The Secret Of The Miranda Rights


“You have the right to remain silent. Anything you say can and will be used against you in a court of law…”

Anyone who has ever watched a cop show can probably fill in the rest. These words ring out in television dramas, at the climax of any episode. They’re a shout of victory for the “good guys” and as good as a death sentence for the “bad guys”. If television is anything to go off of, those Miranda Warnings are inseparable from the handcuffs; one requires the other. On television, they are as married as the Good Cop, Bad Cop routine and cops, coffee, and doughnuts.

Unfortunately, the cop shows we know and love have provided the citizenry with pretty lousy legal advice. It’s not anyone’s fault really; television exists to entertain. It sounds pretty impressive when the cop finally, after an intense hour of searching, gets to slap the cuffs on a suspect, with that satisfying click, while reciting the Miranda speech. The speech changes the game. The cop and the subject are no longer equals; the suspect has to submit to the authority of the officer at this point. There isn’t a choice. When the cuffs go on and the magic words are spoken, viewers and the suspect alike know the game is up and someone is going to jail. It’s not that the cop in and of themselves is impressive; it’s that with the utterance of those words, the full power of the judicial system is now crashing into the suspect like a tidal wave. It’s no longer a cat chasing a mouse but a pride of lions smothering the mouse.

The problem is that Miranda Warnings aren’t so grandiose in real life. All they do is vocalize Constitutional rights that people already had. They basically say: “Hey, in case you didn’t know, the Fifth Amendment applies to you!” To be fair, television hasn’t attempted to change Miranda v. Arizona’s purpose, not really. It’s not the warnings themselves that television gets wrong, but rather the timing of their application. What television doesn’t say is this:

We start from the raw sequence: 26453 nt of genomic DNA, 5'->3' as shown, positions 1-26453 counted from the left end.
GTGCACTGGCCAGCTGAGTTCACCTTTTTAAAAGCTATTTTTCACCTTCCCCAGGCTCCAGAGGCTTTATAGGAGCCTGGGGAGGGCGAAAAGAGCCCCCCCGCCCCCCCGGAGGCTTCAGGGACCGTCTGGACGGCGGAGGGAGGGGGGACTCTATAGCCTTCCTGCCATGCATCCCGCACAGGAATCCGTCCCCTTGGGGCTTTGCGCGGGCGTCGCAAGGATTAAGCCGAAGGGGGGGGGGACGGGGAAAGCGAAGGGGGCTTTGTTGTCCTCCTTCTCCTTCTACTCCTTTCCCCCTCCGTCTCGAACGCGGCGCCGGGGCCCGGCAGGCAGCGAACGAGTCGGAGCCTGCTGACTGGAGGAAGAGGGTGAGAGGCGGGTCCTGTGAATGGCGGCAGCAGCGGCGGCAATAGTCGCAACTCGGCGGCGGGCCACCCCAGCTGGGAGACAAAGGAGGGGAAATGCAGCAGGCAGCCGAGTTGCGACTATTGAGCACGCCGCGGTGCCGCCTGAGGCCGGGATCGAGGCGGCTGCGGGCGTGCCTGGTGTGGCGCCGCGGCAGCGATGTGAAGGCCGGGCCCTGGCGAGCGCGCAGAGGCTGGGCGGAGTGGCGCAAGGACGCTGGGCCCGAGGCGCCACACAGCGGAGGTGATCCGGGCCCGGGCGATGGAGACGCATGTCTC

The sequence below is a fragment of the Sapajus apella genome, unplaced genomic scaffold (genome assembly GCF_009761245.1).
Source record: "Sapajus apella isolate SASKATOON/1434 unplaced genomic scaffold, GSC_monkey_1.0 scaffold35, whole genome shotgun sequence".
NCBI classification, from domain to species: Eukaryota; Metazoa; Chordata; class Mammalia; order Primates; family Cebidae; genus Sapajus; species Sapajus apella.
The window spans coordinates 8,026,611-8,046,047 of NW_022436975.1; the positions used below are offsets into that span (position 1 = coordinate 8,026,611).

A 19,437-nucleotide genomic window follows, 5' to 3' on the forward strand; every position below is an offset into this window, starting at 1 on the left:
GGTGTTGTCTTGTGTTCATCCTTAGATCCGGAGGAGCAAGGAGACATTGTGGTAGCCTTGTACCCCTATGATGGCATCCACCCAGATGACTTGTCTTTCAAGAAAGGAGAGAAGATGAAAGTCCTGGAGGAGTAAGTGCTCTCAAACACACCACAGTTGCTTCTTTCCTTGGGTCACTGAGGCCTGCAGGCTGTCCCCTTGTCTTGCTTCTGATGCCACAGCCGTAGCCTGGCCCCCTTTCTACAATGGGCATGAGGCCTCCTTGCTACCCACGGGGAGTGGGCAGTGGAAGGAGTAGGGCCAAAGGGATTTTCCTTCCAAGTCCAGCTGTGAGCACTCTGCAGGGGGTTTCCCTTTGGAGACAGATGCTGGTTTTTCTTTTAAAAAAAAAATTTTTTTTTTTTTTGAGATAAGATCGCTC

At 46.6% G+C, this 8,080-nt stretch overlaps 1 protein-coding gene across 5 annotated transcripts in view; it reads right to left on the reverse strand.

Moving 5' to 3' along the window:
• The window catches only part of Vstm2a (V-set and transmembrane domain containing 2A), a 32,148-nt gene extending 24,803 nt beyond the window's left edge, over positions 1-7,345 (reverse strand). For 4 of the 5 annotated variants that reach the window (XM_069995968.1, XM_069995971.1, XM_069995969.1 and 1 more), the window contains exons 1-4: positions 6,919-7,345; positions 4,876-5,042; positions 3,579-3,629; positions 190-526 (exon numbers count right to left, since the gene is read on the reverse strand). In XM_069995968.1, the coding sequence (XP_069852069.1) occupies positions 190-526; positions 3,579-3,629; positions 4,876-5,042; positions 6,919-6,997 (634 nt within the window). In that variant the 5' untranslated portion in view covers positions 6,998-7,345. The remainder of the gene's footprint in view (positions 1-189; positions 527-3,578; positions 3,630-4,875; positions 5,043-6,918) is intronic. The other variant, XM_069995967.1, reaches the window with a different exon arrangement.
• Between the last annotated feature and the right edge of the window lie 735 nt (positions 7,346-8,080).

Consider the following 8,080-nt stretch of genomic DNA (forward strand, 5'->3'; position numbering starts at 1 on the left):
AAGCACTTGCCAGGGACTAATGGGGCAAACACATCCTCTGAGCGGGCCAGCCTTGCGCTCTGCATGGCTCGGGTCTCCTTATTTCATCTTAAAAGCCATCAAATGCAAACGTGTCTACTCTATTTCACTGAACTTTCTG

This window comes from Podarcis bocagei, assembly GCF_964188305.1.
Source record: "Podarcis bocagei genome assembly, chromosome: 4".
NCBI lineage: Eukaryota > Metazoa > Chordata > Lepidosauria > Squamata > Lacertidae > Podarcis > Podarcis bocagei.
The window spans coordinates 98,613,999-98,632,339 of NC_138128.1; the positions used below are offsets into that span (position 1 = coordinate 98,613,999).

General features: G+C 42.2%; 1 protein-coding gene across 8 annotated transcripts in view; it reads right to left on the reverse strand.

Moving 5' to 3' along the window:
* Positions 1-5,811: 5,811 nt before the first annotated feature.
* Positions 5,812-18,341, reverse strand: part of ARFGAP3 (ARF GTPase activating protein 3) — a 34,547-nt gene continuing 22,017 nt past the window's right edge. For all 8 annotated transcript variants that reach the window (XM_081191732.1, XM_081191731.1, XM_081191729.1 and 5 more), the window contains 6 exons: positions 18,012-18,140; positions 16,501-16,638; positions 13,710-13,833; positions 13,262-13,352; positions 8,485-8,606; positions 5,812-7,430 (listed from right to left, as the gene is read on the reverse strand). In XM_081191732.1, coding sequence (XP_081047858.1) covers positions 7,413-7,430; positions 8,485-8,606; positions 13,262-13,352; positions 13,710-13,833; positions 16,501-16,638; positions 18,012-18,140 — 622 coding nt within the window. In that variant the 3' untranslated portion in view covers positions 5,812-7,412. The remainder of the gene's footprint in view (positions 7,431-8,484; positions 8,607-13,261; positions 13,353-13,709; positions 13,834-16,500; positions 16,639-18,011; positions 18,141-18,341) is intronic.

Police DO NOT have to Mirandize people they’ve placed under arrest.

This concept is foreign to the American way of thinking because it has not been popularized by American media. But it’s the truth. All the officer has to say when they place someone under arrest is…“you’re under arrest” (or, in some states perform the functional equivalency. For the record, if you’re in handcuffs, locked in a police car, and on the way to jail – you’re under arrest; even if the officer didn’t say so).

What most folks don’t realize is that Miranda Warnings only come into play when GUILT SEEKING QUESTIONING is introduced to the arrest. So basically, when a suspect is going to be interrogated. So essentially it goes like this: an officer MUST Mirandize a suspect if:

1. The suspect is in custody


2. The officer wants to ask guilt seeking questions

The exact verbiage is this: “the prosecution may not use statements, whether exculpatory or inculpatory, stemming from custodial interrogation of the defendant unless it demonstrates the use of procedural safeguards effective to secure the privilege against self-incrimination. By custodial interrogation, we mean questioning initiated by law enforcement officers after a person has been taken into custody or otherwise deprived of his freedom of action in any significant way.” (Chief Justice Warren, “Opinion of the Court” Miranda v Arizona, 1966).

That’s it. Miranda rights advisement exists to let a suspect know that since they are under arrest, they have the right to not incriminate themselves by talking to investigating officers and they have the right to have counsel present should they decide they do want to talk to investigating officers. Now, a suspect can invoke Miranda before they get to the questioning stage and that’s fine too, but Mirandizing isn’t part of typical arrest procedure because it doesn’t have to be.

Arresting isn’t as glamorous as television wants people to think it is. In fact, the process of arresting someone is pretty sobering. Officers are taking away someone’s freedom when they place someone under arrest. They aren’t thinking, “what can I say to make this sound cool?” More likely than not, they’re making sure over and over in their mind that arresting that individual is the right choice. Reality is this: you can’t really unarrest someone. You better be sure you’re doing the right and LEGAL thing. If not, it’s the officer’s career – their livelihood, the sacrificed time with family, the endless and thankless work shifts – all down the drain.

Dirty cops seem to dominate the psyche of the American public in general, understandably. It’s scary to think that there are uncaught criminals in uniform out there who have the authority to take away someone’s freedom. But the truth is that the population of Dirty Cop is a relatively small one. Most police officers don’t want to violate people’s legal rights. Why? Because they don’t want to be sued for all they’re worth.

The moral of the story: television cops get to sound a lot cooler (and do way less paperwork) than real police officers do. Miranda exists to protect those who find themselves under arrest and suspect in a police investigation.